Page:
For close to 40 years, Gene and Luanne Woodcox have taken time to share the word of God with prison inmates.
Recently, the Brazil pair were honored with the 2010 Attorney General's Citizen Volunteer Service award.
"We have volunteered at the federal prisons for a little over 38 years," Gene said.
He said Bible study and individual counseling are their main focus with the inmates.
"Our schedule varies," he said, adding they visit the three prisons in the Terre Haute area a couple times of week, when "the schedules all hold up." They also share with inmates at the Putnamville Correctional Facility.
"My wife and I have done different things at different times according to what there was to do and what they would allow us to do," he added.
Gene is an ordained minister through New Hope Prison Ministries. Both are members of Berea Christian Church and they minister at other state institutions and facilities around the nation.
He said he conducts a 12-step Christian program as well.
"We've done this for several years," Gene said. "It helps men to work on major issues in their life.
"Our goal is to help the men come to know Christ and turn their life over to him to live the abundant life that He promises," he added.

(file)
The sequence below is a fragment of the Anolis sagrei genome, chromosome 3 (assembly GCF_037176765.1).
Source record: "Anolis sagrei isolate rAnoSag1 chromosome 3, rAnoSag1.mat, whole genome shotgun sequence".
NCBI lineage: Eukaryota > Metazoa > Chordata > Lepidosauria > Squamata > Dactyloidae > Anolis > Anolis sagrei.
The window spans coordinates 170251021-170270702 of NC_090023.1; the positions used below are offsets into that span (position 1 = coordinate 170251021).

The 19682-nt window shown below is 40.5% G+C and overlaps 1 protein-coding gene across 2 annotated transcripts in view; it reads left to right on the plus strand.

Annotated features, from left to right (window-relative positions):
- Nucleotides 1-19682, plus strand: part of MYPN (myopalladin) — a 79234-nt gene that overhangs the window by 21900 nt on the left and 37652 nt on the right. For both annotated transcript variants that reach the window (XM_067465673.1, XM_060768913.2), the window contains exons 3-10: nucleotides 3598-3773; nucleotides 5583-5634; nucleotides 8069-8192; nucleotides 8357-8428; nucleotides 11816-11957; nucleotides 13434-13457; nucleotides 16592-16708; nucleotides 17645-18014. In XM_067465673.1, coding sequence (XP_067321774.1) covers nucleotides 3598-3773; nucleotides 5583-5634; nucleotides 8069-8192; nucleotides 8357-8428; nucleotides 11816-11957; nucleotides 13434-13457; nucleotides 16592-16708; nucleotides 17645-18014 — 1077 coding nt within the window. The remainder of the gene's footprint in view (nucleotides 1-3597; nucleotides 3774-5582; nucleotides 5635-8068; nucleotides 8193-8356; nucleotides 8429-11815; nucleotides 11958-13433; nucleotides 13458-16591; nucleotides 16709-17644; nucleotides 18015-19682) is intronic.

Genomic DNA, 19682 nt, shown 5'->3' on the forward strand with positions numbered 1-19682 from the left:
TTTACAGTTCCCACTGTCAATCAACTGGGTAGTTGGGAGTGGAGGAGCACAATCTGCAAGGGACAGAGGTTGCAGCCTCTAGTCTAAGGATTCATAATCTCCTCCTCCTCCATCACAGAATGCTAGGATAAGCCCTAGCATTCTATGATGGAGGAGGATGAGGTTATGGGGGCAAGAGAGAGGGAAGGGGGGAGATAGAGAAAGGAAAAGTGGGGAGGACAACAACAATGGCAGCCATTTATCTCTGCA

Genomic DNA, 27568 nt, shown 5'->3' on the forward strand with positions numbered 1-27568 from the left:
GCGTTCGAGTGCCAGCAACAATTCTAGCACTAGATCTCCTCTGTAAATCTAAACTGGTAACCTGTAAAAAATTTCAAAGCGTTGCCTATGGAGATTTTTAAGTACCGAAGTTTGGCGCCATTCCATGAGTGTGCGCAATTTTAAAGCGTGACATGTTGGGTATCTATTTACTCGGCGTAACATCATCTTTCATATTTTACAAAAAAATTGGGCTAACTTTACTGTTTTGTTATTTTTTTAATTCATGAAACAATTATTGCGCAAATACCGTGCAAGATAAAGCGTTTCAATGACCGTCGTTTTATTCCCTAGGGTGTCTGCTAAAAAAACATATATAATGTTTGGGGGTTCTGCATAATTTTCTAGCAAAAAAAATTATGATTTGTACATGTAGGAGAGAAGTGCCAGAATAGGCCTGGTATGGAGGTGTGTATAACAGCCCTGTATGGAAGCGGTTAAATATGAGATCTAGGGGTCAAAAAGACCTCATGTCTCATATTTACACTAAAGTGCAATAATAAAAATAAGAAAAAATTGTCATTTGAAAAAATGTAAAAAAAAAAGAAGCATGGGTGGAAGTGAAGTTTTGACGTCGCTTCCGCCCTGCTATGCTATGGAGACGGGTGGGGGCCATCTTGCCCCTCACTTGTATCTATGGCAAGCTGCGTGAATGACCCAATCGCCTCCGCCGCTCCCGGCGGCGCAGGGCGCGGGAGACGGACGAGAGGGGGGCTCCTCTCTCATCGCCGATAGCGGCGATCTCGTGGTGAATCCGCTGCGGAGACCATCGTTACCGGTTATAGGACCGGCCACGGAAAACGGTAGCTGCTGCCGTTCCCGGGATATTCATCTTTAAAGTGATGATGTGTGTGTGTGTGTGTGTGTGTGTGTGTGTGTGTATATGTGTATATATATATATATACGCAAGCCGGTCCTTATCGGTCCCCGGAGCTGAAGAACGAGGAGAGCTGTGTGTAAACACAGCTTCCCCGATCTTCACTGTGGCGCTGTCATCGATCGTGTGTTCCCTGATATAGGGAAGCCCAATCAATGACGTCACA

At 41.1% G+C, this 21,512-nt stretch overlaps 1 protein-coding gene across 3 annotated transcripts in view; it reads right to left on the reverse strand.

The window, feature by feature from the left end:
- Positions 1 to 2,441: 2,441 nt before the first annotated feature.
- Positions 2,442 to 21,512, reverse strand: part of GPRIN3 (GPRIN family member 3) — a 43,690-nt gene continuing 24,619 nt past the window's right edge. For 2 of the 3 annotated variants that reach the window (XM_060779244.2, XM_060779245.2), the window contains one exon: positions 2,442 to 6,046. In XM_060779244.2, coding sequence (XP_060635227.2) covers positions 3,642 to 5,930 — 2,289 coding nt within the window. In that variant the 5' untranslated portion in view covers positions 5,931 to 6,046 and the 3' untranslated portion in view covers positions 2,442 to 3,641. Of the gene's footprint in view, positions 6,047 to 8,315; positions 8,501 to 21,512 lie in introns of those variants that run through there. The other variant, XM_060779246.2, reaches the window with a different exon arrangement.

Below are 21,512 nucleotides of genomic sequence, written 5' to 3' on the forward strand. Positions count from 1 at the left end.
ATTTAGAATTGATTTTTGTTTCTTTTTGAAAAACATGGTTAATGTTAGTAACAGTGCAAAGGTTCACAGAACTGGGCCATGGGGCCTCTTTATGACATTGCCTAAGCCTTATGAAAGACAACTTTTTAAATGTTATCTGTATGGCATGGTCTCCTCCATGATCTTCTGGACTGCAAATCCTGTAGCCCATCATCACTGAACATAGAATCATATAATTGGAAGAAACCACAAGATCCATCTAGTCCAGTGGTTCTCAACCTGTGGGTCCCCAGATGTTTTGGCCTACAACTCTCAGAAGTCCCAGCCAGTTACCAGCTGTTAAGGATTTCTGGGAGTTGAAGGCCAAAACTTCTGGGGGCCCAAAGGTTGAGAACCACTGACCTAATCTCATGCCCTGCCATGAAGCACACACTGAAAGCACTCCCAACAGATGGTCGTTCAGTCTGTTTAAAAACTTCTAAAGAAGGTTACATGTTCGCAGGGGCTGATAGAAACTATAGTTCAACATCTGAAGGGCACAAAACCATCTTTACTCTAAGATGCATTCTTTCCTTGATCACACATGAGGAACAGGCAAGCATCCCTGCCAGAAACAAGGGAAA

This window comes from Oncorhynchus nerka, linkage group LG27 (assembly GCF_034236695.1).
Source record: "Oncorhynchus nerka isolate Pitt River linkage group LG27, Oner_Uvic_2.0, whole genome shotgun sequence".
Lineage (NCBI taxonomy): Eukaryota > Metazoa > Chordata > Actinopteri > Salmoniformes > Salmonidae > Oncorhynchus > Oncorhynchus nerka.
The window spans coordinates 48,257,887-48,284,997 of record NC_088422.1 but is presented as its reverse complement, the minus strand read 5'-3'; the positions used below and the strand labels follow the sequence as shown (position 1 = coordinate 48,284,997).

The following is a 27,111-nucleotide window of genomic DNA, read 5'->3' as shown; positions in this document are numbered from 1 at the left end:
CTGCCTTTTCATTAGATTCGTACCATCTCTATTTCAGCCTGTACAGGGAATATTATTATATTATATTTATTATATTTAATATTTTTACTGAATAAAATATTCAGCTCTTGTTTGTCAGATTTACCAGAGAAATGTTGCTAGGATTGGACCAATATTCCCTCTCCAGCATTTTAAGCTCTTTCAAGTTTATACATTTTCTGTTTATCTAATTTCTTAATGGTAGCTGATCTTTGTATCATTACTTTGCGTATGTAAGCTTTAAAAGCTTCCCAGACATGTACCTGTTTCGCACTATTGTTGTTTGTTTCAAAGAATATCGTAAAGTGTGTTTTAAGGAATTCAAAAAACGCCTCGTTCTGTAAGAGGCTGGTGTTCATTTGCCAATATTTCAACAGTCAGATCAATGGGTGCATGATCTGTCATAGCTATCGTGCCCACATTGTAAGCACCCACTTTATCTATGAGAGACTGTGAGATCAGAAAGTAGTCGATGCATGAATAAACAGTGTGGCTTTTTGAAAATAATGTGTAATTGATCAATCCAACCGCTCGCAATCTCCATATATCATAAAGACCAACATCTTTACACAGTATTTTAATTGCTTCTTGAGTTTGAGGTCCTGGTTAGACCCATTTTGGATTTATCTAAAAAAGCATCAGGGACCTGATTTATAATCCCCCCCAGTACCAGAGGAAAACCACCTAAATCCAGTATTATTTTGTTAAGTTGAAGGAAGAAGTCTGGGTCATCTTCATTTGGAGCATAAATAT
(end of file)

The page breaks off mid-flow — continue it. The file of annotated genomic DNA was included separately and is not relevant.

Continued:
The Bible study is all volunteer, Gene said, adding the study at the Putnamville is rather large and takes place Monday evenings.
"We probably average 60-70 people in that group," he said.
Currently, the majority of the study groups are smaller now than they were previously.
After learning they were receiving the award, Gene said he was humbled.
"I was happy about it," he said. "We were excited about it to be recognized that we've been there that long."
Gene founded the New Hope Prison Ministry in the 1970s as a non-profit charitable organization. The ministry, he said, is supported by individuals and Christian churches.
"In our ministry, over the years, we've invited people in to do evangelistic revivals," he said. "At one time, we did tent revivals at the prison in Terre Haute where we would have ministers come to share."
Since starting the ministry, it has evolved into a "team ministry," Gene said.
"(The inmates) see a couple that's been married for 55 years and see us communicate with each other," he said. "It's an example for them.
"It's always exciting when someone comes to know that Jesus is the Christ and gives their life over to Him. That is the only solution to people who are incarcerated. They have a renewed life. They act differently."
The duo were honored with a ceremony in Terre Haute last week and now have an option to be honored again later this year in Washington, D.C.
However, Gene said he and his wife are still debating whether they will attend that ceremony.